Pyramid Tea Rooms in Carnamah
Carnamah's First Fridge

Misses Giles and Stephens had purchased Carnamah’s first fridge in 1933, which was a Quirk's Electric Refrigerator and Ice-Maker.

Up until that time all businesses and homes had used cellars or Coolgardie safes to keep their food cool. To enable the fridge to be used, Parkin & Son began providing the town with electricity continuously, it having previously gone off every night. The North Midland Times newspaper remarked that the power staying on all day and night "should be of great convenience".
Quirk's Electric Refrigerators
Wells & Wells Pyramid Tea and Dining Rooms

Misses Giles and Stephens left Carnamah in 1938 and the tearooms were taken over by Charlie and Maggie Kroschel's daughter and son-in-law, Peg and Ned Wells. Behind the scenes it was always extremely busy. There were boarders who lived there, Mrs Wells was usually in the kitchen cooking and staff would be moving back and fourth taking orders and serving food. A number of men had their lunch there each day and would wander straight to the kitchen and serve themselves. It was wondered how Peg and Ned ever made any money with such an arrangement, however they very successfully ran the tearooms for over 20 years.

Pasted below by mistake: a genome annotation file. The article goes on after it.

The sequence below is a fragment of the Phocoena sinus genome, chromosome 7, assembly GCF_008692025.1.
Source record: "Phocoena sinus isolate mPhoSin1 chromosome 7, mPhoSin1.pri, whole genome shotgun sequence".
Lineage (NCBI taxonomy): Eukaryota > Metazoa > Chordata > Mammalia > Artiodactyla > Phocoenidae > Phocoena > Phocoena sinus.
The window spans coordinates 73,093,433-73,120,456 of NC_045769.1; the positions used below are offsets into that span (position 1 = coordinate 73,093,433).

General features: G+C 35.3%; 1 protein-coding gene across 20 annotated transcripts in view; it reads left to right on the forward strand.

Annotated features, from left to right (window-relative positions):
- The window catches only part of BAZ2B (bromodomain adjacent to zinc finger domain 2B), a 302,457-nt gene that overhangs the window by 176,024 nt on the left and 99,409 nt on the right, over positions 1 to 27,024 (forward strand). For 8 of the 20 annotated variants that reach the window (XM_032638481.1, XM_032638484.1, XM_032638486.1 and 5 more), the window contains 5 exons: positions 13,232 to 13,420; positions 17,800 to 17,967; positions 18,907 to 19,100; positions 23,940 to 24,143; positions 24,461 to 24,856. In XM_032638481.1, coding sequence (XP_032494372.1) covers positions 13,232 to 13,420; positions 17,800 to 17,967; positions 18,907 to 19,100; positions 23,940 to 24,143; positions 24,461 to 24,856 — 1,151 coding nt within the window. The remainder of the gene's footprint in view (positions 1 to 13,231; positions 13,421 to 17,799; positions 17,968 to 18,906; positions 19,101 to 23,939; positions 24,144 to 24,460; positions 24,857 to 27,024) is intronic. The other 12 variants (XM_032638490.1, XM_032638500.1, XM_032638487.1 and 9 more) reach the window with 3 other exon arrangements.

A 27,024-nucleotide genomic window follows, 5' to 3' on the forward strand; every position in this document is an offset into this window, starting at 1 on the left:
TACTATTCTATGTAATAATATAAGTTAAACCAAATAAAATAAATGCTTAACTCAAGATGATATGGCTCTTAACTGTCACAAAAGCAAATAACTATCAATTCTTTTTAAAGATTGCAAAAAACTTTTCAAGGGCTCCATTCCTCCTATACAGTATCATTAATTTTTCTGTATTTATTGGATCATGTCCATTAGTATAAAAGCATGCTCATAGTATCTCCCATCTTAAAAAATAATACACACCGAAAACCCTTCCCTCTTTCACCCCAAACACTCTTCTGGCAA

Wells & Wells Promotional Hand-Fans
1942 advertisement for Pinocchio
Above:  Promotional Fans

At one point there were four tearooms in Carnamah. Wells' had the advantage at 10 Macpherson Street as it was easily able to sell meals and drinks during the intermission of movies, which were shown across the road at the Carnamah Hall.

"Whenever there were pictures on in the hall they were open for the interval. People flocked over to the café for drinks etc. Then after the pictures were over, some people used to go there. Mrs Wells catered for weddings and parties – often in the Town Hall. She also catered for the Road Board meals on meeting day. Peg did a lot of catering. She was a good cook and a good manager and had good staff. They had a lot of customers."  -- Cyril Rayner

Right:  1942 advertisement for pictures, or movies, screened at the Carnamah Hall and also in Coorow and Three Springs
Wells & Wells Tablecloth
Corner of Tablecloth
Pyramid Tea & Dining Rooms in Carnamah

Ned and Peg Wells divorced in 1960 and sold the tearooms to Lloyd Lapsley. He lived in Perth and rented the building to John and Doris Gooch, who ran the tearooms and boarding house. After the Gooch family left in 1967, the tearooms were run by a few different people for shorter periods of time. The name was briefly changed to Jolly Jack's with the catchline "Shop Fully Air Conditioned For Your Comfort".
"I can remember the big tins of Mills & Ware's biscuits. Biscuits were sold loose. We sold ice creams – 6d a cone with chocolate on top. They used to show movies at the back of the old Hall. If we were at the show we had to dash back at interval to help serve in the shop. Mum’s specialty was pasties."

-- Gordon Gooch
Mills & Ware Biscuit Tin
Demolition at 10 Macpherson Street, Carnamah

In 1986 the kitchen and house adjoining the tearooms was demolished and the remaining portion became a branch of the sports betting Totalisator Agency Board (TAB). Joe Clancy and then Colleen Bennier ran the T.A.B. at 10 Macpherson Street, which opened on Friday evenings and all day on Saturdays.